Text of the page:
Perhaps the greatest lesson that we can learn from the princess' will is that if we truly believe that education is important, something can be done about it. The princess no doubt realized that as the world advanced, education would be one of the keys for her people to be able to survive and prosper. Knowing that she could leave her lands and other assets to anyone, the princess chose instead to devote the bulk of her estate to establishing Kamehameha Schools to help those of Hawaiian ancestry.
If we are serious about wanting better educational opportunities for our keiki, the solution is not legal action to force Kamehameha Schools to help solve our public education problems. Rather, it would be more productive to urge our legislators to be equally passionate about education, and to work toward improving and maintaining the quality of our public school system.
If Kamehameha Schools is forced to abolish its admissions preference, our country would in effect be forcing its values and beliefs upon the princess and the schools, even though what the princess did was perfectly legal and enforceable under the laws of her country, and even though our government illegally overthrew her kingdom. Essentially, this would be the same mistake that was made by those who overthrew the Kingdom of Hawaii, and who imposed their values and beliefs upon Queen Lili'uokalani and the Hawaiian people in 1893.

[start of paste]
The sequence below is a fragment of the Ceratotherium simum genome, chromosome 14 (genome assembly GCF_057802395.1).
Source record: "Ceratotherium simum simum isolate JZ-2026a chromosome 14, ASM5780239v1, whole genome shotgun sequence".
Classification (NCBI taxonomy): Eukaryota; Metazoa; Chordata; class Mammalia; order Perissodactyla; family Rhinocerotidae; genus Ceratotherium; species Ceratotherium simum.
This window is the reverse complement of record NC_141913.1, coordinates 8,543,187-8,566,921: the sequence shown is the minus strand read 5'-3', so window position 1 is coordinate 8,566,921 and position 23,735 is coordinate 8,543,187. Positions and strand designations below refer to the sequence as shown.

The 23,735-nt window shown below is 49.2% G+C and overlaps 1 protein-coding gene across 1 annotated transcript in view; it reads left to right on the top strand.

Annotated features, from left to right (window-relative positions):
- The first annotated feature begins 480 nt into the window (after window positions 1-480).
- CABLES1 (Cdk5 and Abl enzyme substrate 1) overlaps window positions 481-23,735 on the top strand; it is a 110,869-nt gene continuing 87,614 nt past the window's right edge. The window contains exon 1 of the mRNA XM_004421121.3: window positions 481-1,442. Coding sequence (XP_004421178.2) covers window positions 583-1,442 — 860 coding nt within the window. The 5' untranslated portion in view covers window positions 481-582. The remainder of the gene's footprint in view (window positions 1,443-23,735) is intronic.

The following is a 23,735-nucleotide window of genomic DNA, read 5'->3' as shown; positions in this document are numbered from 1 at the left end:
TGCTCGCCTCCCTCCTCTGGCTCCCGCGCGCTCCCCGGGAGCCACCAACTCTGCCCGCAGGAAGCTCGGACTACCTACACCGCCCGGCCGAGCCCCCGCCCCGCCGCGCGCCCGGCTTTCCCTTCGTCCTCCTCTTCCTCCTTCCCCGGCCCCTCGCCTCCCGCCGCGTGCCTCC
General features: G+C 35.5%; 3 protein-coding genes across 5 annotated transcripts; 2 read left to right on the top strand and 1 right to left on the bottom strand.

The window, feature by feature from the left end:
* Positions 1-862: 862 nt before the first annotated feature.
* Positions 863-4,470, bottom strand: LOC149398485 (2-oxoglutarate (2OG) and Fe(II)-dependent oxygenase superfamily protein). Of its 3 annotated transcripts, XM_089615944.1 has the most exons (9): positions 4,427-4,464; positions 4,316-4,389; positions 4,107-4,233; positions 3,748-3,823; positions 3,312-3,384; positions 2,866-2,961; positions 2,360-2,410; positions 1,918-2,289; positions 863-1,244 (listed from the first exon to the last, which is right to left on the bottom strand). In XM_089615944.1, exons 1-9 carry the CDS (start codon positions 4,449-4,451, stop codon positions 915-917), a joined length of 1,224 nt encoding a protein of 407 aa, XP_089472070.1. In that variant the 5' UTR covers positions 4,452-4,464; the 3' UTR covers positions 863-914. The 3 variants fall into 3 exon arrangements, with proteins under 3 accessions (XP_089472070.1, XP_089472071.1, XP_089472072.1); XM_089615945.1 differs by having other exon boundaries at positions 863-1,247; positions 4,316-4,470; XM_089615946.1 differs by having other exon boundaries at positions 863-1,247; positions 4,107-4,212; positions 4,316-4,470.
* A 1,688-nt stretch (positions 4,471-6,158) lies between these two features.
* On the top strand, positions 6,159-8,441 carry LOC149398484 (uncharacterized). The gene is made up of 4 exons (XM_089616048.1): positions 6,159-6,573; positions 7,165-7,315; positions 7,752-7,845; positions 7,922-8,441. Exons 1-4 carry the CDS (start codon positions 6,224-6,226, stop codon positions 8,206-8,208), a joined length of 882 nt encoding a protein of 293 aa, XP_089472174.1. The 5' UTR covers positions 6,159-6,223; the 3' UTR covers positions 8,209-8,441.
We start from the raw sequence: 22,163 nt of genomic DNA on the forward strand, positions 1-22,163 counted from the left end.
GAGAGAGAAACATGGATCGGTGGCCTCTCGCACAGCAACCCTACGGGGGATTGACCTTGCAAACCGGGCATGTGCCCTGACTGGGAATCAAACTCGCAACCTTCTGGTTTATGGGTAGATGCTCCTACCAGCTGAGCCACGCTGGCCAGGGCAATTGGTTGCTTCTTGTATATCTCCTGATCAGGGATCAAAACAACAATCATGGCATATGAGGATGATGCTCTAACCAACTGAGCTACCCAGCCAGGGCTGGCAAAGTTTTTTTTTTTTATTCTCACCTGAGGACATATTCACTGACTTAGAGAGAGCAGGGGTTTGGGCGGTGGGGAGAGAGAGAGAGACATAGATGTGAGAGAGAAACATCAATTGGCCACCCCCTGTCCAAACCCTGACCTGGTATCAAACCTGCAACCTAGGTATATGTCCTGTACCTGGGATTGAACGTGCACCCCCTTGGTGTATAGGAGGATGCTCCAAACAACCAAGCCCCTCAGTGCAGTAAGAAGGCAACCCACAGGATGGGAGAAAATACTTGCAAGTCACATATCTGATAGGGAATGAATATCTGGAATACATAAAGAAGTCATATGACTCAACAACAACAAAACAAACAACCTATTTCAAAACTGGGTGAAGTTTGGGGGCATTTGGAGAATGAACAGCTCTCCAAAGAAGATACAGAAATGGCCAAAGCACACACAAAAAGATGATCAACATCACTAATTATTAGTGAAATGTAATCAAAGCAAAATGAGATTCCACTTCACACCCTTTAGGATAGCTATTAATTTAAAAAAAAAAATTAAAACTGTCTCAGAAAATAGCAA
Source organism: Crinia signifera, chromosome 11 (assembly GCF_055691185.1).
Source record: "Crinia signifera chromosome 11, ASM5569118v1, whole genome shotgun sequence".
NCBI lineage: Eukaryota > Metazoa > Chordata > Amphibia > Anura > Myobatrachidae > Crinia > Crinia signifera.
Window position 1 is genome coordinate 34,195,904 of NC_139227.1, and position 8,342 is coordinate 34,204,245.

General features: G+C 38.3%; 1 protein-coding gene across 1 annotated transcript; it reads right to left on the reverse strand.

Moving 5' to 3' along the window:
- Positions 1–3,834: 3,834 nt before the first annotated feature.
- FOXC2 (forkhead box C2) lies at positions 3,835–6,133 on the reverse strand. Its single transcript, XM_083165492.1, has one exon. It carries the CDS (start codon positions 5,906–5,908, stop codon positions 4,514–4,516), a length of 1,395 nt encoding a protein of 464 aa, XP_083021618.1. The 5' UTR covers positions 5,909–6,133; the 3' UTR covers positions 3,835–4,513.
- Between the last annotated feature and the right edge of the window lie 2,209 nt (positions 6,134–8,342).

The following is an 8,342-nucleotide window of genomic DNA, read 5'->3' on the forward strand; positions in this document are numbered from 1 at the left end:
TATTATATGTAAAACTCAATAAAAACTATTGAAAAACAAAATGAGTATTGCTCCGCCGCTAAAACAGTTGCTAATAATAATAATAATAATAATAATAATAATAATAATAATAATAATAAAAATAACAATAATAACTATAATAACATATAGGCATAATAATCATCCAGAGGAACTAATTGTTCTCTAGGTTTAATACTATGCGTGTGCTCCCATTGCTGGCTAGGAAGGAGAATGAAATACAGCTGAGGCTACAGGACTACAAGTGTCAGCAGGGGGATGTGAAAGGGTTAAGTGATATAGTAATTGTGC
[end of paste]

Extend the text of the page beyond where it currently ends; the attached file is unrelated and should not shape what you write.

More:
Please, let us learn from history, and let us not again deprive those of Hawaiian ancestry of rights that have been and always will be rightfully theirs.
Dwight K. Muraoka is a trust attorney who lives on Maui.
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Preserving the independence
of private schools is
beneficial to everyone
We believe that education is prominent among forces for good and that 29,000 private schools educating more than six million students in our country are contributing significantly to the health of communities and the betterment of people's lives.
For these benefits to continue, the independence of these schools must be preserved and strengthened, and the contributions these schools make in our democratic society must be better understood and recognized. Private schools are good for students, good for families and good for America.
Central to private education is the prominence of the relationship between the unique mission of the school and its policies governing student admission. The alignment of mission and admissions is a key independent school value: When school culture and student learning needs are attuned, high achievement becomes an attainable standard.
The upcoming legal challenge to the admission policies of Kamehameha Schools must not be viewed as a single challenge to a single school. It must be viewed in its broader context -- a challenge to Kamehameha's independence, and, as such, a challenge to the independence of every private school in Hawaii.
Both public and private schools prepare youth to become responsible and contributing members of society. Private schools approach this social responsibility with an added value proposition. We provide choice.